Juvenile Justice Bulletin Banner 2003
   J. Robert Flores, Administrator
May 2003  
OJJDPs Tribal Youth Initiatives

Kay McKinney

Introduction

Tribal Youth Program

TYP: Examples of Grantee Activities

TYP Mental Health Project

Comprehensive Indian Resources for Community and Law Enforcement Project

TYP Mental Health Project: Activities of FY 2002 Grantees

Training and Technical Assistance

Research and Evaluation

An Overview of Selected Tribal Research and Evaluation Activities

Other Tribal Youth Initiatives

For Futher Information

Endnotes

References

NCJ 193763


This Bulletin was prepared by Kay McKinney, formerly Acting Director of OJJDPs Information Dissemination and Planning Unit.

The Office of Juvenile Justice and Delinquency Prevention is a component of the Office of Justice Programs, which also includes the Bureau of Justice Assistance, the Bureau of Justice Statistics, the National Institute of Justice, and the Office for Victims of Crime.


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A Message From OJJDP

The violent crime rate among American Indians is twice that of the United States as a whole. Tribal communities are also beset by high rates of domestic violence, child abuse and neglect, alcohol abuse, and gang involvement. Given such factors, it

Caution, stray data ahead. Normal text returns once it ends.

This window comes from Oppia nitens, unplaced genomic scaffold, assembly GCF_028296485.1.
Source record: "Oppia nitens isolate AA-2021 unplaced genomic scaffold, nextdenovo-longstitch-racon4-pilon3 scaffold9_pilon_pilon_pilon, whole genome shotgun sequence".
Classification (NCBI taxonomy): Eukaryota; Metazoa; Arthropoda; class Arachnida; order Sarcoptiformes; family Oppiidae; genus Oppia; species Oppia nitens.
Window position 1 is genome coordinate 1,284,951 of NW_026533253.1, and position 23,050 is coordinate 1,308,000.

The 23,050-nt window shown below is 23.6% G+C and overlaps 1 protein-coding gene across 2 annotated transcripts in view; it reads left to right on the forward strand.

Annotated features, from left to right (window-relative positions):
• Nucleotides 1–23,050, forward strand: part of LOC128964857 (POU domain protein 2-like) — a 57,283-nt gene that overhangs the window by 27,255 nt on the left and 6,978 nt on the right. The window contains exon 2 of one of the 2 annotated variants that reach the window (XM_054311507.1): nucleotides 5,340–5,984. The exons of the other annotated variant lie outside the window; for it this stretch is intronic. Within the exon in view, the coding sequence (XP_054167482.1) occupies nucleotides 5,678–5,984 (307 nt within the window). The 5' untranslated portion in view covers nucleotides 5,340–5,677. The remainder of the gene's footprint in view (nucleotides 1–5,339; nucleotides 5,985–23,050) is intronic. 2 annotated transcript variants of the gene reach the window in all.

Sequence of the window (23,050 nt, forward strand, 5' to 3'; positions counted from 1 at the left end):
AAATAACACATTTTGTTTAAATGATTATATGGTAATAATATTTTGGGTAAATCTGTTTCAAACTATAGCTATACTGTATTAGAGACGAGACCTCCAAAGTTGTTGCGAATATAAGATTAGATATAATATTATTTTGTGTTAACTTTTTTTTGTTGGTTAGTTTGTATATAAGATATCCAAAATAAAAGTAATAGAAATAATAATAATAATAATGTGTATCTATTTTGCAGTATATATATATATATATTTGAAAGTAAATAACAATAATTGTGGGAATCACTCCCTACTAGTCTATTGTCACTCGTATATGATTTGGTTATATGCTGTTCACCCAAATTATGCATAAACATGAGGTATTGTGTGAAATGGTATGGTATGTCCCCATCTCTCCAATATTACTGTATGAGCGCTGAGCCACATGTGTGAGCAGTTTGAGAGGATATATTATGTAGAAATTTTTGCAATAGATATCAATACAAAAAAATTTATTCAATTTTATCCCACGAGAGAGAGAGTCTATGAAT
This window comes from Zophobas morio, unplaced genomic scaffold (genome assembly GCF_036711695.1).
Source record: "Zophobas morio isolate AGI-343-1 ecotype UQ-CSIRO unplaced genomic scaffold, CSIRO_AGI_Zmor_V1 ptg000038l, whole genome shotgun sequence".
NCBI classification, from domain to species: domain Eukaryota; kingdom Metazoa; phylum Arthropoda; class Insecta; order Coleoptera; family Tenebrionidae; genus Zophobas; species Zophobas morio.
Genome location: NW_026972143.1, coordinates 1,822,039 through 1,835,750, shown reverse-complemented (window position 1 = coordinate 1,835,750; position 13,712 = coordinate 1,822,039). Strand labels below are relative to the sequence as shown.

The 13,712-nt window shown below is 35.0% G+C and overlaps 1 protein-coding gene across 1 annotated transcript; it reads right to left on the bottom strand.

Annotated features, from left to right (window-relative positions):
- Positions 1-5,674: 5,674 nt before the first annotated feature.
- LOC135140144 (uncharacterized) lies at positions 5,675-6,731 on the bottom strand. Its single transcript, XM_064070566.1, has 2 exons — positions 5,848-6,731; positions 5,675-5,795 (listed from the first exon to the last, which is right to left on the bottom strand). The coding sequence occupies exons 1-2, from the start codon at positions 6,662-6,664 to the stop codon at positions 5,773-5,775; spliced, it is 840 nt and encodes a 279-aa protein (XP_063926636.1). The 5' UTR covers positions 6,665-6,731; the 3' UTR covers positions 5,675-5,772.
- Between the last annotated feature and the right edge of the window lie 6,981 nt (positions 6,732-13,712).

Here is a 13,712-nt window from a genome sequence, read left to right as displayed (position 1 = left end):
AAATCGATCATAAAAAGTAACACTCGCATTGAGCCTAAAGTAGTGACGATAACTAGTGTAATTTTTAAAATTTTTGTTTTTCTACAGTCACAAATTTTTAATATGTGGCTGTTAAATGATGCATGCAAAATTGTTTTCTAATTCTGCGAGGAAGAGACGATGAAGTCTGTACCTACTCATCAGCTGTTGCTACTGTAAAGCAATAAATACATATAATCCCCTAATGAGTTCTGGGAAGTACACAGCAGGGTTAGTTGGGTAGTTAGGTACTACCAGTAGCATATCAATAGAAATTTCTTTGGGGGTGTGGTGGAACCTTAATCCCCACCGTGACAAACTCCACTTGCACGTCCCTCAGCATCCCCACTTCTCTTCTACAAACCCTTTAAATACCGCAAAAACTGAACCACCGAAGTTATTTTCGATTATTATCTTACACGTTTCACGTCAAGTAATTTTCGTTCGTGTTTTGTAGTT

is not surprising that tribal youth are exposed to multiple risk factors for delinquency. Indeed, while the violent crime rate for U.S. youth has steadily declined over the past several years, the rate of violent juvenile crime in tribal communities continues to grow.

Risk factors for delinquency for the nearly 2 million American Indians who live on or near tribal lands are compounded by a lack of social services. Tribal communities are challenged by inadequate resources for their juvenile justice systems, resulting in insufficient training of law enforcement and other justice personnel and a dearth of programs that comprehensively combat juvenile delinquency through appropriate prevention, intervention, and sanction activities.

This Bulletin describes the efforts of OJJDP to assist tribal communities through such initiatives as the Tribal Youth Program, the Tribal Youth Program Mental Health Project, the Comprehensive Indian Resources for Community and Law Enforcement (CIRCLE) Project, training and technical assistance, and research and evaluation.

It is hoped that OJJDP’s tribal youth initiatives will help build a better future for American Indian and Alaska Native youth and their families.

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